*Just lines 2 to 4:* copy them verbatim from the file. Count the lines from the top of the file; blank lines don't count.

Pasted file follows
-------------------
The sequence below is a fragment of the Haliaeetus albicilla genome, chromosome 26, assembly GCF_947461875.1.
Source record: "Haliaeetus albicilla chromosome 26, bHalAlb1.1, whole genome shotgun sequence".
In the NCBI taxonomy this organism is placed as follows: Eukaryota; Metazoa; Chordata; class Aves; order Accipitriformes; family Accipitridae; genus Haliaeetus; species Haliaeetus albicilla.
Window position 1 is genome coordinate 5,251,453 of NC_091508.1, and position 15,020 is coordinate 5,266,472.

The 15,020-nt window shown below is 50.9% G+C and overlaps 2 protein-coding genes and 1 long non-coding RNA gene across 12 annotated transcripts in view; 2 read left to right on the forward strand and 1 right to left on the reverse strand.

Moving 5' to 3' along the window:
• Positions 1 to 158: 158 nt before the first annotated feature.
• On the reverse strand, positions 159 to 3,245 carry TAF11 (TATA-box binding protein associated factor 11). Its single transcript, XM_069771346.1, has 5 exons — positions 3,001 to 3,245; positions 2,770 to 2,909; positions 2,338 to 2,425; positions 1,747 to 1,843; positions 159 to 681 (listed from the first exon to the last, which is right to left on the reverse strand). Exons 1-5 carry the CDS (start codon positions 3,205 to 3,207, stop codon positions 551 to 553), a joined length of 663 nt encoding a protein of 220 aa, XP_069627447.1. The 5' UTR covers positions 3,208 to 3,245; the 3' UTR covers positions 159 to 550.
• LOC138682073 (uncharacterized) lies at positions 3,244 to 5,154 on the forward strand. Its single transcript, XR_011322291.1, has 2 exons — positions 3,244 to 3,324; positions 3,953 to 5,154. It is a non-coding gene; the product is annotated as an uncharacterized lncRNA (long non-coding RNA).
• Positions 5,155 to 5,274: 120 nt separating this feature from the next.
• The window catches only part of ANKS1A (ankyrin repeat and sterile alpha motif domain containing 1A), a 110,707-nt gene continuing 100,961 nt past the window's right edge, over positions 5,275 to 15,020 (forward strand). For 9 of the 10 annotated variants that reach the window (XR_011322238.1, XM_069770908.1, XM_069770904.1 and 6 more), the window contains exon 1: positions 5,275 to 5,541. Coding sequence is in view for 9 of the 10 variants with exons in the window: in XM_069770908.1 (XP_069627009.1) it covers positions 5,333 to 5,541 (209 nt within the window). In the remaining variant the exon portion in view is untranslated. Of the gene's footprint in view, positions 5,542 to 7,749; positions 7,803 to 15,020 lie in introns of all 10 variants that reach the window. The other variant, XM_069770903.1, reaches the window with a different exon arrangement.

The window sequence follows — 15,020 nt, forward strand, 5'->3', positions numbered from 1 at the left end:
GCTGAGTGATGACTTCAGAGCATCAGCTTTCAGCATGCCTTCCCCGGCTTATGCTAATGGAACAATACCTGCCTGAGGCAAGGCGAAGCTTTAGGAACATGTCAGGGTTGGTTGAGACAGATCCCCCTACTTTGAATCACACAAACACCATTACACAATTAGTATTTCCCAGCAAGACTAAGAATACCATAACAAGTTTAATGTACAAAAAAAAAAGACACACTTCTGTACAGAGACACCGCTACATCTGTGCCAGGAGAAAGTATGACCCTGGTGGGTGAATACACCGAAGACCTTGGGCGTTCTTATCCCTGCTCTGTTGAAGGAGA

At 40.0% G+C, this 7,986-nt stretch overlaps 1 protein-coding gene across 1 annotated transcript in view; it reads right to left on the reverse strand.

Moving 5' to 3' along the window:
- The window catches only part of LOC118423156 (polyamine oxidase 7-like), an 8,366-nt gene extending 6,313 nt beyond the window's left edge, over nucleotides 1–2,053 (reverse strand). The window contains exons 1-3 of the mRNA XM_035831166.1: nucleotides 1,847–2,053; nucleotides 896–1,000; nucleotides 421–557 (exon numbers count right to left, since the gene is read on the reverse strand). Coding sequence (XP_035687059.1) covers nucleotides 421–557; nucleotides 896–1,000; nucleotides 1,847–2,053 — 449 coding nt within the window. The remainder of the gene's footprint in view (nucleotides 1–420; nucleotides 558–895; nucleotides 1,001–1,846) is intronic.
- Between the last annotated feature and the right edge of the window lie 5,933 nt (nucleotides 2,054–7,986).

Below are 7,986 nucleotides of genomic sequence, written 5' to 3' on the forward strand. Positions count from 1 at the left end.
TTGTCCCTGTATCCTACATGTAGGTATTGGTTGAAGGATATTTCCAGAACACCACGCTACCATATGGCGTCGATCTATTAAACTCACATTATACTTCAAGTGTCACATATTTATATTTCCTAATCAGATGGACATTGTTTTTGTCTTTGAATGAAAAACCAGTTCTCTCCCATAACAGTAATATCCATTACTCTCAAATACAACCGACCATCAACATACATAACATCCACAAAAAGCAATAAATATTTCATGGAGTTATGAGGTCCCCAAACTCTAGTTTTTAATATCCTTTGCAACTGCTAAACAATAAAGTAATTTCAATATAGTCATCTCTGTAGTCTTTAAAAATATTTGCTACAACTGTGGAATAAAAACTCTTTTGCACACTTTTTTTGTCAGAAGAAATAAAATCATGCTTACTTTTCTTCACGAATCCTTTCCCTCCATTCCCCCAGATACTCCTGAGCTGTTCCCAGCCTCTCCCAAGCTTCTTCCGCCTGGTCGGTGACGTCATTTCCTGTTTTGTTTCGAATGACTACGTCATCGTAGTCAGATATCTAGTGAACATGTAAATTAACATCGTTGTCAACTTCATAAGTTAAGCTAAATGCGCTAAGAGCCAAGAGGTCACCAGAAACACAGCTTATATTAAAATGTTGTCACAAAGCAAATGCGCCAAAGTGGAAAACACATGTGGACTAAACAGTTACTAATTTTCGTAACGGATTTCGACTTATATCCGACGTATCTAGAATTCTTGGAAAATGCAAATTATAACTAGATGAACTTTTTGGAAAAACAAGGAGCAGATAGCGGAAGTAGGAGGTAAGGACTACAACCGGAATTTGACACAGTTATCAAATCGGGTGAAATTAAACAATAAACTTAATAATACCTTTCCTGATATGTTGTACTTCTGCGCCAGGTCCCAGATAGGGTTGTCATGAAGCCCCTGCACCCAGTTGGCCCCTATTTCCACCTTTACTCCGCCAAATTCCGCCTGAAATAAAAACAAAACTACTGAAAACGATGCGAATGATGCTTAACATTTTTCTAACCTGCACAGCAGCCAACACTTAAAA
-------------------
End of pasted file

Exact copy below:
Source record: "Haliaeetus albicilla chromosome 26, bHalAlb1.1, whole genome shotgun sequence".
In the NCBI taxonomy this organism is placed as follows: Eukaryota; Metazoa; Chordata; class Aves; order Accipitriformes; family Accipitridae; genus Haliaeetus; species Haliaeetus albicilla.
Window position 1 is genome coordinate 5,251,453 of NC_091508.1, and position 15,020 is coordinate 5,266,472.